# I used to be indecisive…

but now I’m not so sure…

whether I actually need a horizontal acceleration PID.  I’d considered adding the horizontal acceleration PID between the horizontal speed PID and the pitch / roll angle PIDs.  Its output would set the angle target for those PIDs, but I’ve come to the conclusion that there is a direct mathematical link between horizontal acceleration (the output from the horizontal speed PID) and the tilt angle target set for the angle PIDs

Consider we want 1g acceleration horizontally, and 1g acceleration vertically to give us horizontal acceleration – i.e. no rise or fall in flight height.  Then the power must be applied equally horizontally and vertically, meaning a 45º tilt.  Or putting it slightly clearer, the acceleration from the accelerometer is measured in g’s, so if we setup the gains of the horizontal speed PID to output in (approximate) g’s, and denote earth axis acceleration along the x and z axes as aeax and aeaz respectively then

tan(θ) = aeax / aeaz

But for horizontal flight aeaz = 1g. So

θ = atan(aeax)

This means the target acceleration from the horizontal speed PID output (i.e. target acceleration) if measured in units of g maps directly to a target angle for the pitch / roll angle PIDs which is “a good thing”TM as it’s much better than adding a noisy accelerometer PID into the system.

## 7 thoughts on “I used to be indecisive…”

• Wow! So far out of my depth that my head hurts!

1. Hi Andy,

Just a quick naive question though: For the PID tuning, it seems to be really hard, but I do this this for work a lot, and, I’ve never encountered a case where the Ziegler-Nichols method (http://en.wikipedia.org/wiki/Ziegler%E2%80%93Nichols_method) doesn’t work ; Have you thought about doing that?

My second question is about the need for levelling the quad perfectly before takeoff. As I understand it, this is to basically provide a “zero” for the orientation measurement…. Makes me wonder… I’ve seen a lot of videos with quadcopter being (literally) thrown in the air by hand and see them stabilise nicely… how do they do it?? As surely, they do not have a perfectly levelled start!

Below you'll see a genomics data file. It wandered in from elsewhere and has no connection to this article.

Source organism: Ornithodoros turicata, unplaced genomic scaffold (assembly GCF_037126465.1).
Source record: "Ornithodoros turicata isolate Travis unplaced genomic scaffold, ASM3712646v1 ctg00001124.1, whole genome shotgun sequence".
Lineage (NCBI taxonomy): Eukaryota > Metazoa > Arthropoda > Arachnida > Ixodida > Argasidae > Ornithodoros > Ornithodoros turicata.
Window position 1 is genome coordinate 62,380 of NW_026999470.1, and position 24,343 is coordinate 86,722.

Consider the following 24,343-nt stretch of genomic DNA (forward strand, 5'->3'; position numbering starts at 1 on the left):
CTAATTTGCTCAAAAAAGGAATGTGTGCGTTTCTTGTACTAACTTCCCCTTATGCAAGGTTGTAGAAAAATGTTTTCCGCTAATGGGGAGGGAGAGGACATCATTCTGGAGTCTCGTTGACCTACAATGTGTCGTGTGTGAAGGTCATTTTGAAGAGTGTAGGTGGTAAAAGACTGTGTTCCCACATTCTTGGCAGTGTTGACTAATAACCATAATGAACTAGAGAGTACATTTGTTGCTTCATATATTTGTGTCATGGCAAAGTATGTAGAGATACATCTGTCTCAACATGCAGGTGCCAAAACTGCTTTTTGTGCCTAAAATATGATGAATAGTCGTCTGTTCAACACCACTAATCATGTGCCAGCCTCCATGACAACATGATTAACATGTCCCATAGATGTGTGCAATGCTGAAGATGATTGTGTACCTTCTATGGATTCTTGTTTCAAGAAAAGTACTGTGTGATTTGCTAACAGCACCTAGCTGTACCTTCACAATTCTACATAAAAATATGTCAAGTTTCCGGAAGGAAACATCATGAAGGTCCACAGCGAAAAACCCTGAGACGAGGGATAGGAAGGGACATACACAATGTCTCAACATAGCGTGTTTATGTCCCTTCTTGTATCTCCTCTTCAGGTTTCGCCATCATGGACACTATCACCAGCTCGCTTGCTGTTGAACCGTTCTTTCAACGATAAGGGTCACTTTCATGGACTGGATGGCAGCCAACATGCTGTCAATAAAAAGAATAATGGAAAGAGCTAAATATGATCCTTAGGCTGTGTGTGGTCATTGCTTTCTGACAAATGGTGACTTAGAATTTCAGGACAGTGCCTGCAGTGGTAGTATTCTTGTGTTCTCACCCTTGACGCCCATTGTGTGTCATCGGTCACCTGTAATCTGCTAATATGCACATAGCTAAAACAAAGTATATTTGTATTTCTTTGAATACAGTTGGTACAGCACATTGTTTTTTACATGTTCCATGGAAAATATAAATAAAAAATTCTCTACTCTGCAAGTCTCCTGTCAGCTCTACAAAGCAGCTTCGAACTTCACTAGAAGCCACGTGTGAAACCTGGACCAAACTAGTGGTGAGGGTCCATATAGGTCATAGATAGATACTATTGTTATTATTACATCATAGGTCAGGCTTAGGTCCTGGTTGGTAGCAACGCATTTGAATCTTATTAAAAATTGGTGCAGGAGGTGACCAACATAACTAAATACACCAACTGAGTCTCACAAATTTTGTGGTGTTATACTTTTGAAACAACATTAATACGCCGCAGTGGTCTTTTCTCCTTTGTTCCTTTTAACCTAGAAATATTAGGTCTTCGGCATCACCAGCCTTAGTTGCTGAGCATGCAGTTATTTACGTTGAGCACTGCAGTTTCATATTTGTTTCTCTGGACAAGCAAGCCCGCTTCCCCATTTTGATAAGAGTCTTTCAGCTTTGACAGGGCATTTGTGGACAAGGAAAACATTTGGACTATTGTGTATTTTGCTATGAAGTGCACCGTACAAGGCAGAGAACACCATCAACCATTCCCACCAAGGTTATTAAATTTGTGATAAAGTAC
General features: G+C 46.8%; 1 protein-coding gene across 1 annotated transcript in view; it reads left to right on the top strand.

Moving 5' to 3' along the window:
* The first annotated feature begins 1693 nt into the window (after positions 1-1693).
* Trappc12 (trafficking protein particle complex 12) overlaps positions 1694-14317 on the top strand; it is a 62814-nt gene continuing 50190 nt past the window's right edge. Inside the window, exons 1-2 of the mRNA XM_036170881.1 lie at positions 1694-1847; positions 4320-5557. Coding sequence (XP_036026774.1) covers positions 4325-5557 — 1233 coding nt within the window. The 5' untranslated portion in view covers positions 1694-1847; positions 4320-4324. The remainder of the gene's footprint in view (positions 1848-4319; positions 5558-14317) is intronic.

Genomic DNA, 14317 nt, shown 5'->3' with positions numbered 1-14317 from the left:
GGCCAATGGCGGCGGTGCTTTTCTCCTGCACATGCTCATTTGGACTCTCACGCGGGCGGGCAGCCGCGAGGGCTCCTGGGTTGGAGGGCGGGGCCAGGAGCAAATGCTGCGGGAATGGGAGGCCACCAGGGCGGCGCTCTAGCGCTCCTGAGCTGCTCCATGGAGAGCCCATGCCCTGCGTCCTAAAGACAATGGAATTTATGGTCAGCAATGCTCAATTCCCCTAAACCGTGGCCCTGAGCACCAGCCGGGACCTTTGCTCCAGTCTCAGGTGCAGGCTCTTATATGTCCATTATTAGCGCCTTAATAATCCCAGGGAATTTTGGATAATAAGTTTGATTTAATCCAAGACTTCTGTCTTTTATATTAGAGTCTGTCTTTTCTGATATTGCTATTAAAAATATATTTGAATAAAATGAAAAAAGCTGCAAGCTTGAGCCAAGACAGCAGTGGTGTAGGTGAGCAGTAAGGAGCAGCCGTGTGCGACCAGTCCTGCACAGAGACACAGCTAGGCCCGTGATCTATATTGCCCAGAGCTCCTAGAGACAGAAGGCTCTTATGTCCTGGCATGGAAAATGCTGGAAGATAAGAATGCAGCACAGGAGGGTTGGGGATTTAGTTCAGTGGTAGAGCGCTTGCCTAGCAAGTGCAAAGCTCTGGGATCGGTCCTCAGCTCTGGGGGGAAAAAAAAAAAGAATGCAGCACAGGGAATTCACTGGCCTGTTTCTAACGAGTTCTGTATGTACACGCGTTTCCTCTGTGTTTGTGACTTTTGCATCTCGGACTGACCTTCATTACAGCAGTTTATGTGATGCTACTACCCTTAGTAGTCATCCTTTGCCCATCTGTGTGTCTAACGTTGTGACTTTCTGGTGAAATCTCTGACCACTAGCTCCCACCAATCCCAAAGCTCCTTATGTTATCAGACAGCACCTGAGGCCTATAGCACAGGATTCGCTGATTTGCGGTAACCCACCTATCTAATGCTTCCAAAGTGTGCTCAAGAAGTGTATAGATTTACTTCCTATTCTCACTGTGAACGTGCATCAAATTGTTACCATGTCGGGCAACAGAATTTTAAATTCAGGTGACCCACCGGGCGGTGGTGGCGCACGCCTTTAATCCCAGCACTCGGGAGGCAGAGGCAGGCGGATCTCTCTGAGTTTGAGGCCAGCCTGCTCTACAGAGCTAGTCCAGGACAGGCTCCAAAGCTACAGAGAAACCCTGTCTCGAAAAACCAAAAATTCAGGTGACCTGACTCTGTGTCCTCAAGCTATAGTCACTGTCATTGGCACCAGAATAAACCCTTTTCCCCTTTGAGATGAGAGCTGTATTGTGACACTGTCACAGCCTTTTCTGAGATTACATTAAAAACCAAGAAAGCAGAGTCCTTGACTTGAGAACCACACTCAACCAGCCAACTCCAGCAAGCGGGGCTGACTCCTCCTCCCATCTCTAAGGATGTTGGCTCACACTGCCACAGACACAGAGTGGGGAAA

Cheers
David

• Hi David,

When I started this project just over a year ago, I knew virtually nothing about how quadcopters worked other than the basic physics, so it seems like a fascinating challenge. Even my math(s) has got very rusty in the last 20 years since I left Uni! So all of this development has been groping around in the dark – and actually that’s been part of the fun – I could have used ‘off the shelf’ code for Kalman filters, Euler angles and the Ziegler-Nichols PID tuning, but I either had never heard of them (like the Ziegler-Nichols, until today!), or I wanted to take an experimental approach and work it out by myself. The PID tuning actually isn’t hard done manually, once you know what you’re doing – it’s just that I didn’t!

As far as the “tossing the drone” launch, I don’t think my quad will ever cope with that, but it can now do a none-level take-off – you just need to calibrate your accelerometer (once, I suspect), so that it reads (0, 0, 1)g on a horizontal surface. As gravity then never shifts, the accelerometer outputs will always read (0, 0, 1)g when horizontal, regardless of take-off attitude. The problem to solve there is that the accelerometer is noisy as hell, so needs to be merged with gyro output using either Kalman or complementary filters – I’m using complementary as I understand them and they are within my math(s) capabilities!!!

Cheers,

Andy

• Well I never – just looked at the wiki on Ziegler-Nichols and the basic methodology is what I used – tuning P gain first up to ‘stable’ oscillations, dropping it just a touch (5 – 10% I think I did), and then tweaking I and D gains for long term and quick response reactions based upon the tuned P gain, plus the time difference between samples!

Gotta love reinventing the wheel!

Andy

• Yes, the Ziegler-Nichols method is in fact rather intuitive. But it’s especially useful when one need to start with ‘something’ to get going… so effectively, you need tune the P… the I and the D are calculated from Ku and Tu. Then, from there, fine tuning can/should be done.

I just found this (http://web.mit.edu/scolton/www/filter.pdf) as an alternative filtering from the typical Kalman algorithm – Hope that helps!

I’m currently revising an old RC car I found in my parent’s basement with a raspberry pi…. when I’m done with that, I might well move to building a quadcopter… sounds like a lot of fun!! 🙂

• That’s exactly the complementary filter I’m using based exactly on that article – I have it linked somewhere in my blog – it was the one I’d found clear enough for me to completely understand rather than just believe and trust in, which is how Kalman feels to me currently. So far, it’s working very well.

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